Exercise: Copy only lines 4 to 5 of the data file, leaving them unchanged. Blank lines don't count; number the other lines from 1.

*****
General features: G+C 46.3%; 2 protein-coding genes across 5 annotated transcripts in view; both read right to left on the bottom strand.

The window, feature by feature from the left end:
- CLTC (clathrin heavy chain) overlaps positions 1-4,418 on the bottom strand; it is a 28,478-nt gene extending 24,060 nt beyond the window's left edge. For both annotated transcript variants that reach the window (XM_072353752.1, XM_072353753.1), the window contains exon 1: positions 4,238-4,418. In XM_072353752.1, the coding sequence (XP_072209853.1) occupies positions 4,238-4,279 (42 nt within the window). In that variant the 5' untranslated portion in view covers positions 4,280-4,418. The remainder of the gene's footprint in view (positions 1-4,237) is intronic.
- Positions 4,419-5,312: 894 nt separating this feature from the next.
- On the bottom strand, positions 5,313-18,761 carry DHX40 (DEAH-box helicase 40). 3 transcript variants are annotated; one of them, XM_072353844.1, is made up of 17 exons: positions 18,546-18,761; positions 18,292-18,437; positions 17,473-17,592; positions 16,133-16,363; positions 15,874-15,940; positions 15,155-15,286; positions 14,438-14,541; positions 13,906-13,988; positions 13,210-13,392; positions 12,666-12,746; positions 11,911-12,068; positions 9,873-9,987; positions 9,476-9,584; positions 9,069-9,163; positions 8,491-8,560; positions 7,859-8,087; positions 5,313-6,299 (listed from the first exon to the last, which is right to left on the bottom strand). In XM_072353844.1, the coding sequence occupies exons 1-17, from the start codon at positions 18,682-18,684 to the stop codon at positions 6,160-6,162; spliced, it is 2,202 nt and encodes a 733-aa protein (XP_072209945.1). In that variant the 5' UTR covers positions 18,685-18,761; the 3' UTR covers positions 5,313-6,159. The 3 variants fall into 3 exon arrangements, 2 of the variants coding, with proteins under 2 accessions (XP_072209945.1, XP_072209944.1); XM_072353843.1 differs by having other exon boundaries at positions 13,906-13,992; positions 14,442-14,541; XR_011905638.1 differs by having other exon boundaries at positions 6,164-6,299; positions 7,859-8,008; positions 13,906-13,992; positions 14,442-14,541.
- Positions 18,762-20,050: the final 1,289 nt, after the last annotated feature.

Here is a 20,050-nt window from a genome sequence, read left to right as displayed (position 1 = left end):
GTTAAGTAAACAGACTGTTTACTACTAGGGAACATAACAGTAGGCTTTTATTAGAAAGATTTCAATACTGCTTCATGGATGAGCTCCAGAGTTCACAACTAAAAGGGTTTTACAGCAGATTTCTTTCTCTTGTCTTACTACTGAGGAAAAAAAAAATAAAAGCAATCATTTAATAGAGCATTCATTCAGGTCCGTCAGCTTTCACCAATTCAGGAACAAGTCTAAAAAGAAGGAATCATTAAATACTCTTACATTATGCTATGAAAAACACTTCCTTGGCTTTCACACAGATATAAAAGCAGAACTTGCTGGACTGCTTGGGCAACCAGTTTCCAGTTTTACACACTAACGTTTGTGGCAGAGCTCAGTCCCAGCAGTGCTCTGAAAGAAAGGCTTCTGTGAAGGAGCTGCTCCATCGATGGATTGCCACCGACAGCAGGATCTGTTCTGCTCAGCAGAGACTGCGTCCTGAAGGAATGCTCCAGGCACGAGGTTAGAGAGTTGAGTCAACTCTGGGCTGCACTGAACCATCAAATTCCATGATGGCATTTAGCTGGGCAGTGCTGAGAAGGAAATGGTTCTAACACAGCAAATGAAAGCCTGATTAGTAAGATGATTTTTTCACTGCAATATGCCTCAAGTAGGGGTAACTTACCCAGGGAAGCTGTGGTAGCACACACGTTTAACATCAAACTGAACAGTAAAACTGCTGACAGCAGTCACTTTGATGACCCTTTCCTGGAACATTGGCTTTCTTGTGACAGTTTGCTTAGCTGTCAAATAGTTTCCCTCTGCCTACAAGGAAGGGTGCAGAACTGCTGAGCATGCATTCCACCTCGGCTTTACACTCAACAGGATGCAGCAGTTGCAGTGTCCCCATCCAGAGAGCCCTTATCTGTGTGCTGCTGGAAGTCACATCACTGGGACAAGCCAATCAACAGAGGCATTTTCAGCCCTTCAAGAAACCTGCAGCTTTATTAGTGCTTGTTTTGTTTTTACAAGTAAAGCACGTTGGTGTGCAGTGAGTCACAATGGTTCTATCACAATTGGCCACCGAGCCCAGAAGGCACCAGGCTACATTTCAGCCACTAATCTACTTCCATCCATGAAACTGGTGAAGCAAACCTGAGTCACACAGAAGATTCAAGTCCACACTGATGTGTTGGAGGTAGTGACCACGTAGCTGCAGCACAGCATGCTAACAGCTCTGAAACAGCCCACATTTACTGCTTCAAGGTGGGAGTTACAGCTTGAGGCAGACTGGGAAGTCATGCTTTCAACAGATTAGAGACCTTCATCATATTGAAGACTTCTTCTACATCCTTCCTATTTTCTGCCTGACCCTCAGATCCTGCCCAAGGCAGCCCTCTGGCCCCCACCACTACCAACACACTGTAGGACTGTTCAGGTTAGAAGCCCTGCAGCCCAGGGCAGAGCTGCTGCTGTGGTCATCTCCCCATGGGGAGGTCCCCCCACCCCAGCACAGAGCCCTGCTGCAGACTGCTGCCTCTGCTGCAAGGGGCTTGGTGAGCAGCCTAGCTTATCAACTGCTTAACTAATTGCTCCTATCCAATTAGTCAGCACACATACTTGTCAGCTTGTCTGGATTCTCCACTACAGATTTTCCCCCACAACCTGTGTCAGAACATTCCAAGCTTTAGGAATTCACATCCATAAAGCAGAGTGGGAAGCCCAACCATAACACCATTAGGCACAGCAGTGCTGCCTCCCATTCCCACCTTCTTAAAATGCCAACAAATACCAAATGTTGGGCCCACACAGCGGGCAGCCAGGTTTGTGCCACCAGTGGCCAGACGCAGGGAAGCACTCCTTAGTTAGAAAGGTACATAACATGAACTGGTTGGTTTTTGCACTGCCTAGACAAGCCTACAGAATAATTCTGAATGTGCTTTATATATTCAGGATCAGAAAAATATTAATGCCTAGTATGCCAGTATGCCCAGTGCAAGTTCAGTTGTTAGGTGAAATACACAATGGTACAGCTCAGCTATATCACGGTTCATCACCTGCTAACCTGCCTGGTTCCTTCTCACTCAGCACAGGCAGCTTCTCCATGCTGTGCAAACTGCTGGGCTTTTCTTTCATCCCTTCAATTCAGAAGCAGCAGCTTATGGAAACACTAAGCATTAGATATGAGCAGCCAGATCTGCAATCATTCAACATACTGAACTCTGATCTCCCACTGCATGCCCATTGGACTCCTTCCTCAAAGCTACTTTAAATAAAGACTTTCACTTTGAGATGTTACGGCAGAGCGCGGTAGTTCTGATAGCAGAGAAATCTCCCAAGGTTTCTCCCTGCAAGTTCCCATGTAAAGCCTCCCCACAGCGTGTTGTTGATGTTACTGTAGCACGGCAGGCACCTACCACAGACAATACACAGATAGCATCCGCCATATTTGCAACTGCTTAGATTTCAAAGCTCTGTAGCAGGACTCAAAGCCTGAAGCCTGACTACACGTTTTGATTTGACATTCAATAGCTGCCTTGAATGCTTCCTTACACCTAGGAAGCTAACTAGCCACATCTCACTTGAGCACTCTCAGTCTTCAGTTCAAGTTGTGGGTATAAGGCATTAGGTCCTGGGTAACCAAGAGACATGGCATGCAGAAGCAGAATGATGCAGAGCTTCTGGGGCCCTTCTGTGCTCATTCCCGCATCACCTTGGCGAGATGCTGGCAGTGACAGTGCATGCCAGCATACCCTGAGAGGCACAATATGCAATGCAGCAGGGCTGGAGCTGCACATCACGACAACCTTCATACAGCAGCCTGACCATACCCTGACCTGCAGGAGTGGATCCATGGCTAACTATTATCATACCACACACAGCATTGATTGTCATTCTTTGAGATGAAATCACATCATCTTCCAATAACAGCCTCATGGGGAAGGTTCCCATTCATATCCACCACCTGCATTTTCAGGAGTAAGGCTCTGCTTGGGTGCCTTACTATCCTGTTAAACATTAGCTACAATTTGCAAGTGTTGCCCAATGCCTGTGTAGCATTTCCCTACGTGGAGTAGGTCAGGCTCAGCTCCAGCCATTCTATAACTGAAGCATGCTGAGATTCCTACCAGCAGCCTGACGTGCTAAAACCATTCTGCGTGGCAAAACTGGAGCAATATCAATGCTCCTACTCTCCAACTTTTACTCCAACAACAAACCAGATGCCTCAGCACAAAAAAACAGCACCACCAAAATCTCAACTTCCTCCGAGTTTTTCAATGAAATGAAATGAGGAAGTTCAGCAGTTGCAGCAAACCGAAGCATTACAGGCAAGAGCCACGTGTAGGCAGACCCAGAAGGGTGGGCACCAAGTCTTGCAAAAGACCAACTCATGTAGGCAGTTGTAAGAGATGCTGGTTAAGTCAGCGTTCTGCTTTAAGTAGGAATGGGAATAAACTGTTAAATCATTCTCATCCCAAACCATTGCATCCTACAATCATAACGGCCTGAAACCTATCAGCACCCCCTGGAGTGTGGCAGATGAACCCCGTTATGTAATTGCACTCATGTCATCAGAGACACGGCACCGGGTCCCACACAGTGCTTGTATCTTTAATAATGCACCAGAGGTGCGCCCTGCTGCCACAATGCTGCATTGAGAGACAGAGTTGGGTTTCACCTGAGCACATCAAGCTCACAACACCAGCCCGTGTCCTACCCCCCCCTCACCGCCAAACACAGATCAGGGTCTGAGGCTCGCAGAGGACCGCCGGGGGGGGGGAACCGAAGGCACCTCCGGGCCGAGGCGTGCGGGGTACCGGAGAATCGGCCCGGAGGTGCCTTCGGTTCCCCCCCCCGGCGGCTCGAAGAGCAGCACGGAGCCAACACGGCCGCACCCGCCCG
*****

- Positions 4,419-5,312: 894 nt separating this feature from the next.
- On the bottom strand, positions 5,313-18,761 carry DHX40 (DEAH-box helicase 40). 3 transcript variants are annotated; one of them, XM_072353844.1, is made up of 17 exons: positions 18,546-18,761; positions 18,292-18,437; positions 17,473-17,592; positions 16,133-16,363; positions 15,874-15,940; positions 15,155-15,286; positions 14,438-14,541; positions 13,906-13,988; positions 13,210-13,392; positions 12,666-12,746; positions 11,911-12,068; positions 9,873-9,987; positions 9,476-9,584; positions 9,069-9,163; positions 8,491-8,560; positions 7,859-8,087; positions 5,313-6,299 (listed from the first exon to the last, which is right to left on the bottom strand). In XM_072353844.1, the coding sequence occupies exons 1-17, from the start codon at positions 18,682-18,684 to the stop codon at positions 6,160-6,162; spliced, it is 2,202 nt and encodes a 733-aa protein (XP_072209945.1). In that variant the 5' UTR covers positions 18,685-18,761; the 3' UTR covers positions 5,313-6,159. The 3 variants fall into 3 exon arrangements, 2 of the variants coding, with proteins under 2 accessions (XP_072209945.1, XP_072209944.1); XM_072353843.1 differs by having other exon boundaries at positions 13,906-13,992; positions 14,442-14,541; XR_011905638.1 differs by having other exon boundaries at positions 6,164-6,299; positions 7,859-8,008; positions 13,906-13,992; positions 14,442-14,541.